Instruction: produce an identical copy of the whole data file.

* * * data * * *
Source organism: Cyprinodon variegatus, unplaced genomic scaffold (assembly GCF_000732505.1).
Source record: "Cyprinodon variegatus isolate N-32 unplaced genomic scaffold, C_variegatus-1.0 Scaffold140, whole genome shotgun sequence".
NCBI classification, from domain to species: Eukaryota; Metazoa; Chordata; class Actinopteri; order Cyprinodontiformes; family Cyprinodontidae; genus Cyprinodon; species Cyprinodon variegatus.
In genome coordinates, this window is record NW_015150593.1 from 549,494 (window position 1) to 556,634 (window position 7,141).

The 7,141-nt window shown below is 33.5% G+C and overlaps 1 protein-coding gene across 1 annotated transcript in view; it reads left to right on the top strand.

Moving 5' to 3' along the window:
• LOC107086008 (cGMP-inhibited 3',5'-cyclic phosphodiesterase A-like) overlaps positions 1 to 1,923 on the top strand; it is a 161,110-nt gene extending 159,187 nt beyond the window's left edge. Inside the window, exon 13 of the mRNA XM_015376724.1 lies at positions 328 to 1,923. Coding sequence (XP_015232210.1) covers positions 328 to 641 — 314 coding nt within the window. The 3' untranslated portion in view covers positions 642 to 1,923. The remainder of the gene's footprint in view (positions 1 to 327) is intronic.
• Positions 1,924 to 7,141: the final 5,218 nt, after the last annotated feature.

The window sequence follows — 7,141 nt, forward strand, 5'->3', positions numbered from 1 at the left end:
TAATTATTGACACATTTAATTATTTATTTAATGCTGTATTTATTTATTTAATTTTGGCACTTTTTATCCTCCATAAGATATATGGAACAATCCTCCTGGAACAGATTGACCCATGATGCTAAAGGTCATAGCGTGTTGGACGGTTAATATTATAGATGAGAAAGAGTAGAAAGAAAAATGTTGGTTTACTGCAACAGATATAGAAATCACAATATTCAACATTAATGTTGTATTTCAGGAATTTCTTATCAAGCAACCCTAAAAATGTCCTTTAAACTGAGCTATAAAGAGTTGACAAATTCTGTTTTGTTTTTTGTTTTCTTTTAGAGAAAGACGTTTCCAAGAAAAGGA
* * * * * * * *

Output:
Source organism: Cyprinodon variegatus, unplaced genomic scaffold (assembly GCF_000732505.1).
Source record: "Cyprinodon variegatus isolate N-32 unplaced genomic scaffold, C_variegatus-1.0 Scaffold140, whole genome shotgun sequence".
NCBI classification, from domain to species: Eukaryota; Metazoa; Chordata; class Actinopteri; order Cyprinodontiformes; family Cyprinodontidae; genus Cyprinodon; species Cyprinodon variegatus.
In genome coordinates, this window is record NW_015150593.1 from 549,494 (window position 1) to 556,634 (window position 7,141).

The 7,141-nt window shown below is 33.5% G+C and overlaps 1 protein-coding gene across 1 annotated transcript in view; it reads left to right on the top strand.

Moving 5' to 3' along the window:
• LOC107086008 (cGMP-inhibited 3',5'-cyclic phosphodiesterase A-like) overlaps positions 1 to 1,923 on the top strand; it is a 161,110-nt gene extending 159,187 nt beyond the window's left edge. Inside the window, exon 13 of the mRNA XM_015376724.1 lies at positions 328 to 1,923. Coding sequence (XP_015232210.1) covers positions 328 to 641 — 314 coding nt within the window. The 3' untranslated portion in view covers positions 642 to 1,923. The remainder of the gene's footprint in view (positions 1 to 327) is intronic.
• Positions 1,924 to 7,141: the final 5,218 nt, after the last annotated feature.

The window sequence follows — 7,141 nt, forward strand, 5'->3', positions numbered from 1 at the left end:
TAATTATTGACACATTTAATTATTTATTTAATGCTGTATTTATTTATTTAATTTTGGCACTTTTTATCCTCCATAAGATATATGGAACAATCCTCCTGGAACAGATTGACCCATGATGCTAAAGGTCATAGCGTGTTGGACGGTTAATATTATAGATGAGAAAGAGTAGAAAGAAAAATGTTGGTTTACTGCAACAGATATAGAAATCACAATATTCAACATTAATGTTGTATTTCAGGAATTTCTTATCAAGCAACCCTAAAAATGTCCTTTAAACTGAGCTATAAAGAGTTGACAAATTCTGTTTTGTTTTTTGTTTTCTTTTAGAGAAAGACGTTTCCAAGAAAAGGA